I really expected to have fewer teacher-oriented/class disaster stories when I started teaching college. I was so misled.
I have a few students this semester who make my life a little more interesting than I would normally choose for myself. The one I'd like to talk about today, we'll call Mitch. Mitch is a recovering drug addict and just happens to be bipolar. Mitch is a nice guy overall, if a little creepy and normally unable to control his inner dialogue (it usually spews forth in the midst of my lectures when he's bored and ready to go home). The other students in the relatively small class are typically as annoyed with Mitch as I am, and it's my job to keep some semblance of order and civility, and I've done a damn fine job, if I do say so myself. I feel horrible for saying it, but 98% of me feels empathy for Mitch's plight, and the other 2% wants to cackle like a banshee when he does something way over the top. Damnit...I guess I'm human after all....although I like to think the teacher in me is able to overcome the laugh reflex (never let 'em see you giggle and NEVER EVER snort).
Last night, the final class meeting before Spring Break, I allowed Mitch and several other students to make up or retake quizzes for various reasons. Mitch missed a vocab. quiz because he chose to go to math tutoring one night during our weekly required lab time (irked me, but I still let him make it up). The quiz consisted of 40 vocabulary matching questions. Remember, he's had 3 weeks to study since he missed taking the quiz on the allotted night. I didn't think this particular exercise would be too much for Mitch because he's kept up with the other assignments better than I originally thought he might, and he's passing the course overall.
Here's how it went:
4pm - begin quiz in classroom with 2 other students and myself.
5pm - suggested that he take a seat in the adjacent classroom where he would have quiet space to work because our lab was starting.
5:30pm - he comes back into the room, sits in his usual place and I ask if he's ready to turn it in. He responds, "No, why?" I say, "Well, because you came back in and you do have to turn it in when you finish." He says, with a vexed look on his face, "These words aren't dictionarized right."
.....blank stare from me and the other students.....
I attempt a translation off the cuff...."You mean they aren't written the way they were on your vocab. list?"...."Yeah," he says. I explain that they're transcribed exactly as they were on the original list. "Oh, OK," he sighs. Our scheduled lab time is still ticking away, class is loud, we're discussing, etc., Mitch is getting distracted, so I suggest that he might take his place in his quiet classroom again, to which he nods and walks out in agreement.
15 more minutes pass
5:45 - I go across the hall, while the lab is working on something else, to check on Mitch's progress. He's on #14 and complains that the reading class next door is too loud for him to concentrate (and lemme tell you, they bug the shit out of me, too). I suggest an alternative plan of action. "Would you like to go down to the other end of the hall to work? You're welcome to if they're bothering you." I get the nod of approval.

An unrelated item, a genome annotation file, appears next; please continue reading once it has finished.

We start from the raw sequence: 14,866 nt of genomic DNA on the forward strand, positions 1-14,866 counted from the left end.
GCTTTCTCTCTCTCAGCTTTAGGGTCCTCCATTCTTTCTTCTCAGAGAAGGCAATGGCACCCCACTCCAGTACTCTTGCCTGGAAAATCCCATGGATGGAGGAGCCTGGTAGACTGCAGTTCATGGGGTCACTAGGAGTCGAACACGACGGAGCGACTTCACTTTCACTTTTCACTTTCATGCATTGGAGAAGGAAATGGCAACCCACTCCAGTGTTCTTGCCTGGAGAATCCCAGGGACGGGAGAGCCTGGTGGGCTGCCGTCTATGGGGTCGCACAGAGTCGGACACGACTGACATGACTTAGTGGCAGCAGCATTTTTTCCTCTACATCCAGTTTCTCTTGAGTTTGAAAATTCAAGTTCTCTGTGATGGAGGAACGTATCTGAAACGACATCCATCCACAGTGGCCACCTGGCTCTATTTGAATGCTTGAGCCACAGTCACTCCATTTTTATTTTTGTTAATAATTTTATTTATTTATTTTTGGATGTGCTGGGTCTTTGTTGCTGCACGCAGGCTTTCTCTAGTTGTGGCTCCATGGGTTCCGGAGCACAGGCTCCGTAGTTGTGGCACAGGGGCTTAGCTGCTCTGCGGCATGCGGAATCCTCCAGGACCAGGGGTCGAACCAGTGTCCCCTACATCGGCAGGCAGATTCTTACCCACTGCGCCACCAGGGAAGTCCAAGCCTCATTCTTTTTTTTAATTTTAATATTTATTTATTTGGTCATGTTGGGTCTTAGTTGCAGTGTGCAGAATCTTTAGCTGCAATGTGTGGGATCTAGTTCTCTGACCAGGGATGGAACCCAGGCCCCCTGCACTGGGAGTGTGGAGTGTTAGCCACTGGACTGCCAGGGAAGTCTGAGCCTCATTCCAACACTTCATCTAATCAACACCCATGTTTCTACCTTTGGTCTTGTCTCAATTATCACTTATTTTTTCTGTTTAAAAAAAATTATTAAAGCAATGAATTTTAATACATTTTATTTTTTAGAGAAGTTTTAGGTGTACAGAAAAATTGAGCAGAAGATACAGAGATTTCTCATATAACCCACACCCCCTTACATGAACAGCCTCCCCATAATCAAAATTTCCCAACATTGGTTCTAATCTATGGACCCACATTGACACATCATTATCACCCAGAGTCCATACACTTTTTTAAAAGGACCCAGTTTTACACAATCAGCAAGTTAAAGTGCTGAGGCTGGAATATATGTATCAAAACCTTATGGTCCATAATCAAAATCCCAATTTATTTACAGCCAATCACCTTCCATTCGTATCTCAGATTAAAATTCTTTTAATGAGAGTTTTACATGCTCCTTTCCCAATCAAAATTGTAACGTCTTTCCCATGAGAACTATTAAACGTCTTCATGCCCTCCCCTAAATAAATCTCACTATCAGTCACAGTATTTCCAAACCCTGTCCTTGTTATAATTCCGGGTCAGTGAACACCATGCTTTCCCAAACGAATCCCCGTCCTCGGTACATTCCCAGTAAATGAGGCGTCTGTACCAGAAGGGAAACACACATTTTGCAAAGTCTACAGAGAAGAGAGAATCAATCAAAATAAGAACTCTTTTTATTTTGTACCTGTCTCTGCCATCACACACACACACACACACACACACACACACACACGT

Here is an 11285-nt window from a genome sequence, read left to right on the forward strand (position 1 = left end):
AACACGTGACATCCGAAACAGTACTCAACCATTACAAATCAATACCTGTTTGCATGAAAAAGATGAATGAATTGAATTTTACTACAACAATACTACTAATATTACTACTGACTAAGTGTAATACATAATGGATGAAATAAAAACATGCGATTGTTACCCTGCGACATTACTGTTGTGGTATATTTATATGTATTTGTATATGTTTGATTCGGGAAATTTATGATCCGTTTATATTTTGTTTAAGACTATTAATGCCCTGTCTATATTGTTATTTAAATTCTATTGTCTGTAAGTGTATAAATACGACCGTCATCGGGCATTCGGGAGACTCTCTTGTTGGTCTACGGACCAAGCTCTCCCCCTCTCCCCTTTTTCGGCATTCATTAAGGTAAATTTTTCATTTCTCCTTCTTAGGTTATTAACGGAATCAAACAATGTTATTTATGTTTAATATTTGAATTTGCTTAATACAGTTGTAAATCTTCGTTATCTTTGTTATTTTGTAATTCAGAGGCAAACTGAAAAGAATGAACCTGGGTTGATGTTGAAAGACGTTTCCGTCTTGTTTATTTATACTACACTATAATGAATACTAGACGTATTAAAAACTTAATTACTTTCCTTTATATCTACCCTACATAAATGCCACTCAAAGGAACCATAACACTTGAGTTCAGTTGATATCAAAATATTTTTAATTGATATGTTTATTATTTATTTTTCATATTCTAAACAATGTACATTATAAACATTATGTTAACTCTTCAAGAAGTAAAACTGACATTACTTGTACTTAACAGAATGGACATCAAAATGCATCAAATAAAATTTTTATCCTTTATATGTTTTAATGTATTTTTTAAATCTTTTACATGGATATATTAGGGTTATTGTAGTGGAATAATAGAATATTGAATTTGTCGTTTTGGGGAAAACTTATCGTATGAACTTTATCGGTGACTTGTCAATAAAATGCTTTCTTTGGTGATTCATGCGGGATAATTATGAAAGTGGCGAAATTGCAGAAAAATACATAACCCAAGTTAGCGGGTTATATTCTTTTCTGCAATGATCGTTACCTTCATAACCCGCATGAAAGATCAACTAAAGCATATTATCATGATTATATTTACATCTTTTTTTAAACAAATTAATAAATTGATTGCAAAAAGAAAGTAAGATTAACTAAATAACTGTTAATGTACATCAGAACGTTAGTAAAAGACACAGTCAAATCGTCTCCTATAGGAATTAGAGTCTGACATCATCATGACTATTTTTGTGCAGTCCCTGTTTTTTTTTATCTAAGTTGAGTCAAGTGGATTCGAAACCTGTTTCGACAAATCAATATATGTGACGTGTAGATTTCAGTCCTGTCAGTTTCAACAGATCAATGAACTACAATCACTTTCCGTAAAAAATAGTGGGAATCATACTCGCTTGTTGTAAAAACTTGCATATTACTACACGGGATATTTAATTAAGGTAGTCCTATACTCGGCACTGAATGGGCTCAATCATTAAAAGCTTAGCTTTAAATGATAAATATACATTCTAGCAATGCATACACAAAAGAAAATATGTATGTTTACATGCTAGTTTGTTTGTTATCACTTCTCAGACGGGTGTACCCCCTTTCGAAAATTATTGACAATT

5:46 - I return to my lab and we discuss their journal entries.
6:00 - I release class early as a special Spring Break gift to them, since we're normally the last ones to vacate the building on a regular class night. Mitch continues to work elsewhere.
6:01 - Two of my other students begin work on additional makeup quizzes and tests.
6:02 - Mitch enters the room and takes his normal place. I don't even ask what number he's on.
6:10 - Mitch gets up from his normal seat and moves to the opposite side of the room. Students taking tests look at him and resume work.
6:30 - Mitch gets up and returns to his normal seat to continue working.
6:35 - Moves again.
6:40 - Moves back.
6: 45 - Other two students complete work and leave me alone with Mitch with "Good luck" written in their sympathetic gazes and nods.
6:50 - I ask about Mitch's progress only to find out that he's completed TWO more matches in the last hour.
6:55 - I suggest that we call it a night, he can study some more over Spring Break, and he gets another hour to finish when we come back. It comes out in this exchange that he didn't study at all for this quiz. GRRRRRRRRRRR!
What the hell do I do with him???? I drove home with my sunroof open so the steam could escape from the top of my head with as little damage to the ceiling upholstery as possible.
You might be wondering a) Why didn't you make him turn it in quicker? b) Why didn't you question him more to get to the root of the probem.
My answers: a) He didn't have his bifocals with him b) he could easily make up the missed lab activities and this was sort of a "make up" night anyway c) it's like having Ozzie Ozbourne in class if Ozzie were a lot younger, quicker, and more hostile at times.